### Using SDO_UTIL Functions to Construct Geodetic Shapes

#### By jeanihm-Oracle on Mar 13, 2015

Guest Post By: Nick Salem, Distinguished Engineer, Neustar

Note: Thanks to Nick Salem, Technical Chair of the Oracle Spatial SIG , for contributing another valuable tip and script example! This is very useful for those who want to learn how to create grids for trade area/demographic analysis.

Oracle Spatial & Graph provides a feature rich toolkit for building and manipulating various types of geometries. There are a lot of great helper functions that you can utilize to construct a specific shape type. At Neustar, we leverage these functions to create square and hexagonal grids that we can overlay over a site’s trade area or some market. These grids can be then scored to show the variation of data across an area.

Below is a picture from Neustar’s ElementOne platform displaying a 0.5 mile grid layer over a 3 mile radius of a prospect bank site. The grids are scored by the number of households that have a bank savings account from high to low. Square grids are simple polygons that are easy to create in a planar surface since they have edges of equal length. However in a geodetic projection, you cannot simple use simple geometric calculations to construct these shapes or at least not as accurately as you may want especially if you are covering a larger area. Oracle provides the SDO_UTIL.CONVERT_UNIT and the SDO_UTIL.POINT_AT_BEARING functions that can be helpful in creating shapes on geodetic surfaces. You can use the CONVERT_UNIT function to convert units from degrees to radians and the POINT_AT_BEARING to place individual coordinates of a geometry.

Here’s a picture of a 1 mile hexagonal grid tessellation for the number of households with a home equity loan for the county of Anne Arundel in Maryland. Hexagonal grids have one advantage over square grids in that they are more circular in shape and so the distance from the center to the sides and edges is even.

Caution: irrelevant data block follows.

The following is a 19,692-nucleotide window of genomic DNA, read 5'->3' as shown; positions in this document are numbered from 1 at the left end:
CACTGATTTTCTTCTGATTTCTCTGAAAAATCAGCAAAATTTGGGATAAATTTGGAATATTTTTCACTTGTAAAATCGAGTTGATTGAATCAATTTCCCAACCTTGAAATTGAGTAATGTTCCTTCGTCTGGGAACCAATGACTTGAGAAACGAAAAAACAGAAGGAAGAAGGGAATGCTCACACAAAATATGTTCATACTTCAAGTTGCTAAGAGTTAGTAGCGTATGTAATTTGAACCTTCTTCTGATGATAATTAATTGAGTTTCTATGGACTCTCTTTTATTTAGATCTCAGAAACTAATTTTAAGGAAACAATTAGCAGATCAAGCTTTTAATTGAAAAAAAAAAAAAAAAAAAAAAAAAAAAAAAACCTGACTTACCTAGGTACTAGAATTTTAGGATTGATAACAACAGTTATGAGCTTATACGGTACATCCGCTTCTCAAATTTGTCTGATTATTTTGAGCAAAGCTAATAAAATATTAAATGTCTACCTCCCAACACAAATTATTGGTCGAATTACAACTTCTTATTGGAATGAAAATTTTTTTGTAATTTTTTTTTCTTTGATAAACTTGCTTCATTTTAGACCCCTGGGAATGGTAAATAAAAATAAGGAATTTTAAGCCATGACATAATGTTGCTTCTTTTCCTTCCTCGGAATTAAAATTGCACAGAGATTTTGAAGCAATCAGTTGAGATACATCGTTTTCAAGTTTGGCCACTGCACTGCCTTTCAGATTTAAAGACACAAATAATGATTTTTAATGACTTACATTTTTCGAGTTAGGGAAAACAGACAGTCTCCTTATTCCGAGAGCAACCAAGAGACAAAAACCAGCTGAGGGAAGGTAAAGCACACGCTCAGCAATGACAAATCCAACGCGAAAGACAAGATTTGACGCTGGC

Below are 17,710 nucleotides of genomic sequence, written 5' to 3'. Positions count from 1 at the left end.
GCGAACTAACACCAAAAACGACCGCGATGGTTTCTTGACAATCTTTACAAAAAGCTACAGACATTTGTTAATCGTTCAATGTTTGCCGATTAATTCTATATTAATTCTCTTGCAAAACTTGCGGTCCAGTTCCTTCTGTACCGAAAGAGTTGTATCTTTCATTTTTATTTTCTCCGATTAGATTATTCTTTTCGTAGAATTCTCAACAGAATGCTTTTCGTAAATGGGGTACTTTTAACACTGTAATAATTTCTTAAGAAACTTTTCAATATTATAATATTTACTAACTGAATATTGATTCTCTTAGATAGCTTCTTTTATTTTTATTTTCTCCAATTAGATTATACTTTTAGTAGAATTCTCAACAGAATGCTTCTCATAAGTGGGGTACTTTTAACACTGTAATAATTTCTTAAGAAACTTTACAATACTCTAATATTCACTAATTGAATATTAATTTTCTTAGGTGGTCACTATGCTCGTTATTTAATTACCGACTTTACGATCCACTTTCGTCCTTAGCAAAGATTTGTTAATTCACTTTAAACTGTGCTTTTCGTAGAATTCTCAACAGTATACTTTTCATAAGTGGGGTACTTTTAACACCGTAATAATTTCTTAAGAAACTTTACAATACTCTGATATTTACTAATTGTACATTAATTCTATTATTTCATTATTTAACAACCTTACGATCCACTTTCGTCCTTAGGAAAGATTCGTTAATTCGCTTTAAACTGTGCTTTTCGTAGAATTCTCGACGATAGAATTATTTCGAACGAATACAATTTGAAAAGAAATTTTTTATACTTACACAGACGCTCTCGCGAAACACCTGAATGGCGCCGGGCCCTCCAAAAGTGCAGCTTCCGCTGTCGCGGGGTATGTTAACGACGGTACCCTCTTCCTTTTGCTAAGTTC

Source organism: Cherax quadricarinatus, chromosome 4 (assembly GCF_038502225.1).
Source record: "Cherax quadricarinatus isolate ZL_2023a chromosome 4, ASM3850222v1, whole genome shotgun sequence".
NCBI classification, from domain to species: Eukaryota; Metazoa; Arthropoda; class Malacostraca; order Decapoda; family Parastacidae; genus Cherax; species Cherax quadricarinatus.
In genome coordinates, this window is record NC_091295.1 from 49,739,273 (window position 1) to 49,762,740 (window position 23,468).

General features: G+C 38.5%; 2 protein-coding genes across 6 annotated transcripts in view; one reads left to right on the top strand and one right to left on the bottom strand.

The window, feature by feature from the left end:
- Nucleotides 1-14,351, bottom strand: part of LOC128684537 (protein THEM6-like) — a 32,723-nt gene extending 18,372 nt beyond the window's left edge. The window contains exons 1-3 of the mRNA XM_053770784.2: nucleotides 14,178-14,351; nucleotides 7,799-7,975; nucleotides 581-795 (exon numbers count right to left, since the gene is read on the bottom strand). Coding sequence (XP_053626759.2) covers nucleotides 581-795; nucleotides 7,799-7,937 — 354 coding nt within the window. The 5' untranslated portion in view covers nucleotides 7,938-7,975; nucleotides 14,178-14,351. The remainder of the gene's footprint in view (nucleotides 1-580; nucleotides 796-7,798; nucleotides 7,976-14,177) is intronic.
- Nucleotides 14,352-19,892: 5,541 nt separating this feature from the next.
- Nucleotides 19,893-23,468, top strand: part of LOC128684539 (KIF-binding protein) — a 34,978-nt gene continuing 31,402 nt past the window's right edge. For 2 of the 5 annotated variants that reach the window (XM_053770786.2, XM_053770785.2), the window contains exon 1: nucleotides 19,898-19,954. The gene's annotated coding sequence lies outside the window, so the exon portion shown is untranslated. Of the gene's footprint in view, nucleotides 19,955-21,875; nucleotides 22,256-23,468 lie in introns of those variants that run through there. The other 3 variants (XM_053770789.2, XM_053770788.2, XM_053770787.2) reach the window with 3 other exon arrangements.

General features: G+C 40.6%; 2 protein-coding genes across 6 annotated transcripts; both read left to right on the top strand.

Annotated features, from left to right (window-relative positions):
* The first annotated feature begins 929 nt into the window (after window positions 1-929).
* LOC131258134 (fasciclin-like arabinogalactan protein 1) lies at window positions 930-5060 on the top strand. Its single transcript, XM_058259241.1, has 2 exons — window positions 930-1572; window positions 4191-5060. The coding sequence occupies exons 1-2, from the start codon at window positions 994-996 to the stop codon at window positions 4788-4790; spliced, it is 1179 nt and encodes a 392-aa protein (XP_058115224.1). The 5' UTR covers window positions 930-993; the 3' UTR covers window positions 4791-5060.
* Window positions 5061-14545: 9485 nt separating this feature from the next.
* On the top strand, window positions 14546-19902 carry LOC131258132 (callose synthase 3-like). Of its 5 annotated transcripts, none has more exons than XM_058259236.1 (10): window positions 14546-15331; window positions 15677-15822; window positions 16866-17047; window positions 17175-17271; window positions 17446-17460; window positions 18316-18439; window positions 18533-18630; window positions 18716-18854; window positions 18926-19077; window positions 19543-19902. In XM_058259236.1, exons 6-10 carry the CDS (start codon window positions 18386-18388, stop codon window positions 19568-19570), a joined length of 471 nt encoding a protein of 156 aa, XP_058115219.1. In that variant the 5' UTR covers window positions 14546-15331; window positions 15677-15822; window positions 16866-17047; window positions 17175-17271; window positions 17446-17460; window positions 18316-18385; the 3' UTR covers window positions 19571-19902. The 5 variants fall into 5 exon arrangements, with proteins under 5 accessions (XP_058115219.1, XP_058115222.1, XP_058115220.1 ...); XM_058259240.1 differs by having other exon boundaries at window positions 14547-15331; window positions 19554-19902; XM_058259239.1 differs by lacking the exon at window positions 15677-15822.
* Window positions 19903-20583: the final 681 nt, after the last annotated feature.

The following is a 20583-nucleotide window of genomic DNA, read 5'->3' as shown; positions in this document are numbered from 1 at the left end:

Next I am going to show a simple PL/SQL script to create a simple trapezoid shape using the SDO_UTIL.CONVERT_UNIT and SDO_UNIT.POINT_AT_BEARING functions. In this example, I begin with a starting point located in San Diego county and then go in a counter clockwise order to plot the subsequent coordinates that will make up the trapezoid polygon. The angle passed into the SDO_UTIL.POINT_AT_BEARING function is measured clockwise from due north (i.e. bearing 0 is north, bearing 90 is east, bearing 180 is south, bearing 270 is west). I am creating a trapezoid polygon here as an example since a trapezoid can represent the top or bottom part of a hexagon.

**Simple PL/SQL script
example: **

declare

startPoint sdo_geometry;

nextPoint sdo_geometry;

coords sdo_ordinate_array
:=sdo_ordinate_array();

shape sdo_geometry;

begin

-- first starting point

startPoint :=
sdo_geometry(2001,4326,

sdo_point_type(-117.0655,32.7475,null),null,null);

coords.extend(2);

coords(coords.count-1) :=
startPoint.sdo_point.x;

coords(coords.count) :=
startPoint.sdo_point.y;

-- place second coordinate 5,000 meters away using 330 (northwest) degree angle

nextPoint :=
sdo_util.point_at_bearing( start_point => startPoint,

bearing
=> sdo_util.convert_unit(330,'degree','radian'),

distance => 5000 );

coords.extend(2);

coords(coords.count-1) := nextPoint.sdo_point.x;

coords(coords.count) :=
nextPoint.sdo_point.y;

-- place third coordinate 3,000 meters away using 270 (west) degrees angle

startPoint := nextPoint;

nextPoint :=
sdo_util.point_at_bearing( start_point => startPoint,

bearing
=> sdo_util.convert_unit(270,'degree','radian'),

distance => 3000 );

coords.extend(2);

coords(coords.count-1) := nextPoint.sdo_point.x;

coords(coords.count) :=
nextPoint.sdo_point.y;

-- place fourth coordinate 5,000 meters away using 210 (southwest) degrees angle

startPoint := nextPoint;

nextPoint :=
sdo_util.point_at_bearing( start_point => startPoint,

bearing =>
sdo_util.convert_unit(210,'degree','radian'),

distance => 5000 );

coords.extend(2);

coords(coords.count-1) := nextPoint.sdo_point.x;

coords(coords.count) :=
nextPoint.sdo_point.y;

-- add starting coordinate as 5th coordinate to close the polygon

coords.extend(2);

coords(coords.count-1) := coords(1);

coords(coords.count) := coords(2);

-- construct shape geometry

shape :=sdo_geometry( 2003,
4326,null,

sdo_elem_info_array(1,1003,1), coords ) ;

end;

Here’s the result of the shape geometry from script above displayed on a map.

In conclusion, Oracle Spatial & Graph provides us with some nice helper functions that we can use to construct shapes on a geodetic surface. In this post, we demonstrated how one can use the SDO_UTIL.POINT_AT_BEARING and SDO_UTIL.CONVERT_UNIT to plot coordinate points for a geometric polygon.